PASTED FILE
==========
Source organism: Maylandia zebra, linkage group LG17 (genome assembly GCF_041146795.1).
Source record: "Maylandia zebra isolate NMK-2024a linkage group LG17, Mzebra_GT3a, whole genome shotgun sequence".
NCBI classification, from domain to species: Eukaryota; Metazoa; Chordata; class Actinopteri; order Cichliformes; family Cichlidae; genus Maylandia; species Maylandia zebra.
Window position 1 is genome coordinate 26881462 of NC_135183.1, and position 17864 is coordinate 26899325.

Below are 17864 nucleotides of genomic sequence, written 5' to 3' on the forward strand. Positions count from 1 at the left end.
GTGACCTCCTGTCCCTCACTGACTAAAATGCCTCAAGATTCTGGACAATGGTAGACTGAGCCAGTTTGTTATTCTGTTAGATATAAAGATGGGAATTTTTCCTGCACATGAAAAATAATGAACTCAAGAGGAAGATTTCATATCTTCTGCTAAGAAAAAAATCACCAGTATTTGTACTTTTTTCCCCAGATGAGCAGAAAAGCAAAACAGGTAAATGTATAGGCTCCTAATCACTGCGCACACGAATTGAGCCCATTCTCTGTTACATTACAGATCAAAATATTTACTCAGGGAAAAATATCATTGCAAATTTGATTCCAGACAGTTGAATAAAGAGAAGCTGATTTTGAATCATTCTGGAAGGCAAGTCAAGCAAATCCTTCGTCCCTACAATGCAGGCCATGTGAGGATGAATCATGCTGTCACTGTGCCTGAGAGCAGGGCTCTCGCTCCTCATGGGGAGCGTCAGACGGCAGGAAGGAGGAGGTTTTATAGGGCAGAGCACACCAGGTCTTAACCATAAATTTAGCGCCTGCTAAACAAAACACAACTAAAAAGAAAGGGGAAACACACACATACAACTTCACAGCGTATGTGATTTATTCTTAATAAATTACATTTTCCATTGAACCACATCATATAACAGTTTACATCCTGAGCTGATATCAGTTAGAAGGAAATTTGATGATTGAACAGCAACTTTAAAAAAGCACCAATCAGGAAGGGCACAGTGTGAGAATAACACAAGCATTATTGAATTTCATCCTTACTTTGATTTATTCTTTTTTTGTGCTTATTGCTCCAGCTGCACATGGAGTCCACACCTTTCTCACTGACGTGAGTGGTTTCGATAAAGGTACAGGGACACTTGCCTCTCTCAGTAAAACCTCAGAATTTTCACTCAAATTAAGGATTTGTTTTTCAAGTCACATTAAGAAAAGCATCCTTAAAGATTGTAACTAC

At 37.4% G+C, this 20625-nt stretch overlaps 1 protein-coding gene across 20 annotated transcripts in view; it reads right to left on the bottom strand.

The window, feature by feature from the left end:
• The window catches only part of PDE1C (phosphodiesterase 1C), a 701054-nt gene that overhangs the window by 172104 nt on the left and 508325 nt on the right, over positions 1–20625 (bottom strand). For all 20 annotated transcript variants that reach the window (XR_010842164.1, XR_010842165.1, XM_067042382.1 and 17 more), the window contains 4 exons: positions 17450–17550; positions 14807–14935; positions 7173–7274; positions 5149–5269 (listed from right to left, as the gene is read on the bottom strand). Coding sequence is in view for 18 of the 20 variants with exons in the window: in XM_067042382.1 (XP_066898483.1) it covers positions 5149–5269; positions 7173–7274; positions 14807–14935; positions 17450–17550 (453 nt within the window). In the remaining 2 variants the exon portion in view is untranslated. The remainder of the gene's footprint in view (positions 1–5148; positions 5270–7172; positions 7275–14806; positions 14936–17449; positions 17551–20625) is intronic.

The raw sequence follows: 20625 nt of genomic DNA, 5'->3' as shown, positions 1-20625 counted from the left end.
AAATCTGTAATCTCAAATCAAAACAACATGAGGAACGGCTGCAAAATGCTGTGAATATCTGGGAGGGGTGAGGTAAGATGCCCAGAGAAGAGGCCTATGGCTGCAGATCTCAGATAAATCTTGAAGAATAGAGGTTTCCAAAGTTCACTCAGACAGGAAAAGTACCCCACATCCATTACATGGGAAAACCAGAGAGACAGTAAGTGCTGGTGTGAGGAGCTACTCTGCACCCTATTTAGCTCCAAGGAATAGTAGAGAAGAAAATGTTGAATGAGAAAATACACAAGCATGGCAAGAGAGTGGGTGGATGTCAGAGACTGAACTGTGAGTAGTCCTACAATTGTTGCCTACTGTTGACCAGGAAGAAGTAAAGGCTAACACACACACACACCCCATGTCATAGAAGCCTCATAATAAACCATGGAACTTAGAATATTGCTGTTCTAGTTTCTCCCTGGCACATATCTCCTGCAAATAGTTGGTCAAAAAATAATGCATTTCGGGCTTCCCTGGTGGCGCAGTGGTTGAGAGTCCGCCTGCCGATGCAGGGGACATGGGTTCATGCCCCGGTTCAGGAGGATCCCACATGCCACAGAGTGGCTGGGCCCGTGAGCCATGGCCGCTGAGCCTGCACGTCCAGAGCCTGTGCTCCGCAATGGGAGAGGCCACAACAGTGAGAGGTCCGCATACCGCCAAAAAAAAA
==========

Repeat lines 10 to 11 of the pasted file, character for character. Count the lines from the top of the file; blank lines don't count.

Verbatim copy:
The raw sequence follows: 20625 nt of genomic DNA, 5'->3' as shown, positions 1-20625 counted from the left end.
AAATCTGTAATCTCAAATCAAAACAACATGAGGAACGGCTGCAAAATGCTGTGAATATCTGGGAGGGGTGAGGTAAGATGCCCAGAGAAGAGGCCTATGGCTGCAGATCTCAGATAAATCTTGAAGAATAGAGGTTTCCAAAGTTCACTCAGACAGGAAAAGTACCCCACATCCATTACATGGGAAAACCAGAGAGACAGTAAGTGCTGGTGTGAGGAGCTACTCTGCACCCTATTTAGCTCCAAGGAATAGTAGAGAAGAAAATGTTGAATGAGAAAATACACAAGCATGGCAAGAGAGTGGGTGGATGTCAGAGACTGAACTGTGAGTAGTCCTACAATTGTTGCCTACTGTTGACCAGGAAGAAGTAAAGGCTAACACACACACACACCCCATGTCATAGAAGCCTCATAATAAACCATGGAACTTAGAATATTGCTGTTCTAGTTTCTCCCTGGCACATATCTCCTGCAAATAGTTGGTCAAAAAATAATGCATTTCGGGCTTCCCTGGTGGCGCAGTGGTTGAGAGTCCGCCTGCCGATGCAGGGGACATGGGTTCATGCCCCGGTTCAGGAGGATCCCACATGCCACAGAGTGGCTGGGCCCGTGAGCCATGGCCGCTGAGCCTGCACGTCCAGAGCCTGTGCTCCGCAATGGGAGAGGCCACAACAGTGAGAGGTCCGCATACCGCCAAAAAAAAA